Sermon St E Sunday 9.45 2 May 2021 5th Sunday of Easter Year B
Psalm 22v25-end Acts 8v26-end John 15v1-8 1 John 4v7-21
Let us pray:- May I speak in the name of the Father, Son and Holy Spirit. Amen
Have you ever thought that life has been unfair or unkind to you, and then blamed God for it?
In our Gospel reading this morning, Jesus was speaking to the disciples in the upper room on the occasion of the last supper and gave to them, and we should also say to us, a clear indication that we should look positively on the things that happen to us who are Christians.
Jesus, in using the analogy of the vineyard, describes God the Father as ‘the vinegrower’, showing that God looks for, and enhances, what is necessary to produce a vintage crop by tending caringly to his vines. God does that, as the keeper of the vineyard would do, by pruning his vines, by pruning us, you and me, and sometimes that pruning may seem pretty drastic if the crop is to form at its best.
The words used by Jesus can only draw a simple picture of how the owner of the vineyard, the vine grower, deeply cares. Cares to see his pruning of the vines result in an abundance of fruit, and that may mean the drastic snipping off of branches from the vine; but the branches that remain, that have not been pruned away, remain firmly attached to the ‘true vine’ itself, and in our case that is to our Lord Jesus.
And God has to prune our lives. God cares for and loves, each one of us as individuals, so much that He longs to see our lives glorify Him and bring to each one of us an abundance of blessings.
In fact Jesus gave that as one of his prime reasons for coming to tabernacle, to dwell, among us. A little earlier in John’s gospel (10v10), when Jesus was describing how he was the ‘door of the sheep’, how he was the ‘good shepherd’, Jesus tells us that he had come so we his sheep might have life, and have that life in abundance, and have life in all its possible fulness.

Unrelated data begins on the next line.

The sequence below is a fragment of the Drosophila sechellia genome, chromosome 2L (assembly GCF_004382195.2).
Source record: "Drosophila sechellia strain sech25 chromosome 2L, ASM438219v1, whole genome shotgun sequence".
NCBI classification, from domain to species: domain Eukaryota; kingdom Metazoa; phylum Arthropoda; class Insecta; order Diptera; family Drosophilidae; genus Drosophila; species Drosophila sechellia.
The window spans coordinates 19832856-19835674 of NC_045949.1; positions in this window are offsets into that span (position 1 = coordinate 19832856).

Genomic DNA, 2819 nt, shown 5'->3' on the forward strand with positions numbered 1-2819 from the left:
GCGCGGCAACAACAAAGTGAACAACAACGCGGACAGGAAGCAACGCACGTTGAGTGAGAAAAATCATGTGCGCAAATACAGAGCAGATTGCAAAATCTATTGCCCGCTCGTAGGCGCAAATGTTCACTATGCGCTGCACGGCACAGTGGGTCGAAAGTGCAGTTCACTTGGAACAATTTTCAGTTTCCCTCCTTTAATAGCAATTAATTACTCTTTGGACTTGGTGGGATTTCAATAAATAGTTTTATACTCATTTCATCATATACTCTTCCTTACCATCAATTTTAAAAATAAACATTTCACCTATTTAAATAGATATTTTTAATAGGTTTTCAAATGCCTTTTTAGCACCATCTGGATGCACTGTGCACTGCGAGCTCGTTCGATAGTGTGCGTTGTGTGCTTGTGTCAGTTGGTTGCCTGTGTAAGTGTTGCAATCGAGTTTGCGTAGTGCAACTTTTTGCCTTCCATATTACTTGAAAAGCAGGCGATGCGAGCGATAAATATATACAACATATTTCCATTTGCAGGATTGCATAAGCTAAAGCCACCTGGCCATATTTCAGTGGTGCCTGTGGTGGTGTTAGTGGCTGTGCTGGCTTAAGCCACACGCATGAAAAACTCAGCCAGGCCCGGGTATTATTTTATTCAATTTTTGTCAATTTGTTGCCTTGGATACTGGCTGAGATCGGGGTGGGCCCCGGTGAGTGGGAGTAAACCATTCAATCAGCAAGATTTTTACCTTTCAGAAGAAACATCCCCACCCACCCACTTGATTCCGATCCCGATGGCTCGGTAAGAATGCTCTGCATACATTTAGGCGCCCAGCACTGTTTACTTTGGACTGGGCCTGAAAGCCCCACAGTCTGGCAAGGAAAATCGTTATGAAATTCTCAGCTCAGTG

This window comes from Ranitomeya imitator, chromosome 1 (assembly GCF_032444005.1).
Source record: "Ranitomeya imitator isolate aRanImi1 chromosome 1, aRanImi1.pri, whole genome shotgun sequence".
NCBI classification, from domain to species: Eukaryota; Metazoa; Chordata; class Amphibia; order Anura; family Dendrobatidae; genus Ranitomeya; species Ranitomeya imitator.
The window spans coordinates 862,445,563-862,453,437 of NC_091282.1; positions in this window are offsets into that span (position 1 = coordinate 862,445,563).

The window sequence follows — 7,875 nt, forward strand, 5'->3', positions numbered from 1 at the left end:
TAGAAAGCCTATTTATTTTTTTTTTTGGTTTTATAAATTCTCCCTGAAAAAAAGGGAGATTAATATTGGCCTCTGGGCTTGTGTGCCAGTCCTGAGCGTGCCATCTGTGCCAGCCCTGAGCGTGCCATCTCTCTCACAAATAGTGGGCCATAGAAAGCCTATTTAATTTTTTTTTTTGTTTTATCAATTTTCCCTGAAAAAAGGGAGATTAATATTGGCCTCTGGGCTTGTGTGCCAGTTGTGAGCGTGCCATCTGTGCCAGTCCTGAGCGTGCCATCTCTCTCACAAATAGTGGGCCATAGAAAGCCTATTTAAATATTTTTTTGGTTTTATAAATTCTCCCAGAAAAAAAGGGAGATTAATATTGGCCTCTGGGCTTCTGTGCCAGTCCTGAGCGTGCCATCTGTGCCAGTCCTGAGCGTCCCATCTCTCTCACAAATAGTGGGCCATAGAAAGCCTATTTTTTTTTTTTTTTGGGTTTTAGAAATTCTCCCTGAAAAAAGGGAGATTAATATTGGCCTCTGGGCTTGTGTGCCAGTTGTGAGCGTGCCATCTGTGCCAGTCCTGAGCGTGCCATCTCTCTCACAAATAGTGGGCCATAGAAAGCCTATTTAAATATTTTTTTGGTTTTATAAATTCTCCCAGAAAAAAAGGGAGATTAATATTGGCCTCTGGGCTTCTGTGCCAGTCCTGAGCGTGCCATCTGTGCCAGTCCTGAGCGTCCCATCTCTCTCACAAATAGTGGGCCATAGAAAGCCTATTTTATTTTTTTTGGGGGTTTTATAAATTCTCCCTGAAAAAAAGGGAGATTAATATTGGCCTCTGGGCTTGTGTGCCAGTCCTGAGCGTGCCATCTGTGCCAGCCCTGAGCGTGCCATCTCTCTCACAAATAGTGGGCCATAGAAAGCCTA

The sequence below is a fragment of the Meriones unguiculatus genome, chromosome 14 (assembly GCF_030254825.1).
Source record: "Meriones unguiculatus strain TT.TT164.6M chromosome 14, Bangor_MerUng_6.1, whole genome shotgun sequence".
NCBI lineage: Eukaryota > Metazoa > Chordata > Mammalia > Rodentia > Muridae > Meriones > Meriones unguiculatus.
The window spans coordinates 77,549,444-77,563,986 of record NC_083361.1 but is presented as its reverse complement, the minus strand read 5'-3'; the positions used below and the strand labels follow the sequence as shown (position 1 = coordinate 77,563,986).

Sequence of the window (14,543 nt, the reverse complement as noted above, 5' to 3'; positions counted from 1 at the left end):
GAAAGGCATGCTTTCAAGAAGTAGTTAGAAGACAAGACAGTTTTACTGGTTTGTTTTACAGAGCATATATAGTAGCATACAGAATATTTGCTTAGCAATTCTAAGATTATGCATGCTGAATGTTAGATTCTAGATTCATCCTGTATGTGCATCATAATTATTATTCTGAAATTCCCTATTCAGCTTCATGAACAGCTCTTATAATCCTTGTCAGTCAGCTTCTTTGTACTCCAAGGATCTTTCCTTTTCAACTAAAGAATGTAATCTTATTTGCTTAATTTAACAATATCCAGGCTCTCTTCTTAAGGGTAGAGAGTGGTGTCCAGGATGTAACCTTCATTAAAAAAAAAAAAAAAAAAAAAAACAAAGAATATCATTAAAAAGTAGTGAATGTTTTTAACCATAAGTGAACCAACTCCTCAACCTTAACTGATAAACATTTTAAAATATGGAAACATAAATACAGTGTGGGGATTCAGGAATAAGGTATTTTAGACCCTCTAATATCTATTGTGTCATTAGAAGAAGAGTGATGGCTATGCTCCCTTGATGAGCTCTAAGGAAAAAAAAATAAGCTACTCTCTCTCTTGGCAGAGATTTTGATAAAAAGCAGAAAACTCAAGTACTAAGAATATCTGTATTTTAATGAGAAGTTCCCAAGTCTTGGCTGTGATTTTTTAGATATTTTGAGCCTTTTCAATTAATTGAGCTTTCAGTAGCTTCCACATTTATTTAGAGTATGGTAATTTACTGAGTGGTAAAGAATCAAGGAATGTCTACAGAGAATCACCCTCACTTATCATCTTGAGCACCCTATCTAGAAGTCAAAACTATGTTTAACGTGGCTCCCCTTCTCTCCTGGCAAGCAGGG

Do you, do I, feel that we are experiencing a fulness and abundance of life?
For that to happen, God in His love, mercy and grace, may have to lop off a few of our branches; change a few of our habits, our thoughts, our desires, and also some of our prejudices, just as Rosie drew our attention to last week.
Can you begin to see just why, and just how important it was for Jesus to tell us we have to ‘abide in him’, and to let him abide in us, to guide, direct and change us. And Jesus told the disciples that it was through the words he had spoken to them that made that possible. How important then for us, some 2000 years on, to follow those same words, to get to know and understand the scriptures that have been handed down to us.